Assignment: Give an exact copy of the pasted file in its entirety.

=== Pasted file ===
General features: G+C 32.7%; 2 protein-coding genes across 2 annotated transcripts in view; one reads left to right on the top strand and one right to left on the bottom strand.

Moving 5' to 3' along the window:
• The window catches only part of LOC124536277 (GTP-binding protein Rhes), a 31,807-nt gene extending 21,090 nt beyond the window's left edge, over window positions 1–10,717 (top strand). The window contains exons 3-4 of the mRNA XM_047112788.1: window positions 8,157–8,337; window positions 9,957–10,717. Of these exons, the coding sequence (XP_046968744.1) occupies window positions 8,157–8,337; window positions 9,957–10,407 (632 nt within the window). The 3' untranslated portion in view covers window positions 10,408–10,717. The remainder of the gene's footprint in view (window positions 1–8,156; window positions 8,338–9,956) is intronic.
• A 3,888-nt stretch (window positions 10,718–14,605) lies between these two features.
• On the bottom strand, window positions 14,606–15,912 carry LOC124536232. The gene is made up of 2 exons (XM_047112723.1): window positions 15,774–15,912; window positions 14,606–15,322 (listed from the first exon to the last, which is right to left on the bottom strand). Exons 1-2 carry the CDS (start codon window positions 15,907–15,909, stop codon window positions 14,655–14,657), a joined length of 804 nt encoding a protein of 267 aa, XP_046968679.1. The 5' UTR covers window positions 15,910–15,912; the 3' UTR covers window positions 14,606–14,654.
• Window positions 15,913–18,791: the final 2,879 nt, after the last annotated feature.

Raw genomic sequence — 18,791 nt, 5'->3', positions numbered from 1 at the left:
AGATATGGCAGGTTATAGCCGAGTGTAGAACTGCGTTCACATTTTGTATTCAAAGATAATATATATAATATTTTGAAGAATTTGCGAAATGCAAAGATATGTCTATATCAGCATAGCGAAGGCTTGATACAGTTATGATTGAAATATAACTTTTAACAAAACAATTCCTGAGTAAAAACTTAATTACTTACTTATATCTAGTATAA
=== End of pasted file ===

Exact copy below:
General features: G+C 32.7%; 2 protein-coding genes across 2 annotated transcripts in view; one reads left to right on the top strand and one right to left on the bottom strand.

Moving 5' to 3' along the window:
• The window catches only part of LOC124536277 (GTP-binding protein Rhes), a 31,807-nt gene extending 21,090 nt beyond the window's left edge, over window positions 1–10,717 (top strand). The window contains exons 3-4 of the mRNA XM_047112788.1: window positions 8,157–8,337; window positions 9,957–10,717. Of these exons, the coding sequence (XP_046968744.1) occupies window positions 8,157–8,337; window positions 9,957–10,407 (632 nt within the window). The 3' untranslated portion in view covers window positions 10,408–10,717. The remainder of the gene's footprint in view (window positions 1–8,156; window positions 8,338–9,956) is intronic.
• A 3,888-nt stretch (window positions 10,718–14,605) lies between these two features.
• On the bottom strand, window positions 14,606–15,912 carry LOC124536232. The gene is made up of 2 exons (XM_047112723.1): window positions 15,774–15,912; window positions 14,606–15,322 (listed from the first exon to the last, which is right to left on the bottom strand). Exons 1-2 carry the CDS (start codon window positions 15,907–15,909, stop codon window positions 14,655–14,657), a joined length of 804 nt encoding a protein of 267 aa, XP_046968679.1. The 5' UTR covers window positions 15,910–15,912; the 3' UTR covers window positions 14,606–14,654.
• Window positions 15,913–18,791: the final 2,879 nt, after the last annotated feature.

Raw genomic sequence — 18,791 nt, 5'->3', positions numbered from 1 at the left:
AGATATGGCAGGTTATAGCCGAGTGTAGAACTGCGTTCACATTTTGTATTCAAAGATAATATATATAATATTTTGAAGAATTTGCGAAATGCAAAGATATGTCTATATCAGCATAGCGAAGGCTTGATACAGTTATGATTGAAATATAACTTTTAACAAAACAATTCCTGAGTAAAAACTTAATTACTTACTTATATCTAGTATAA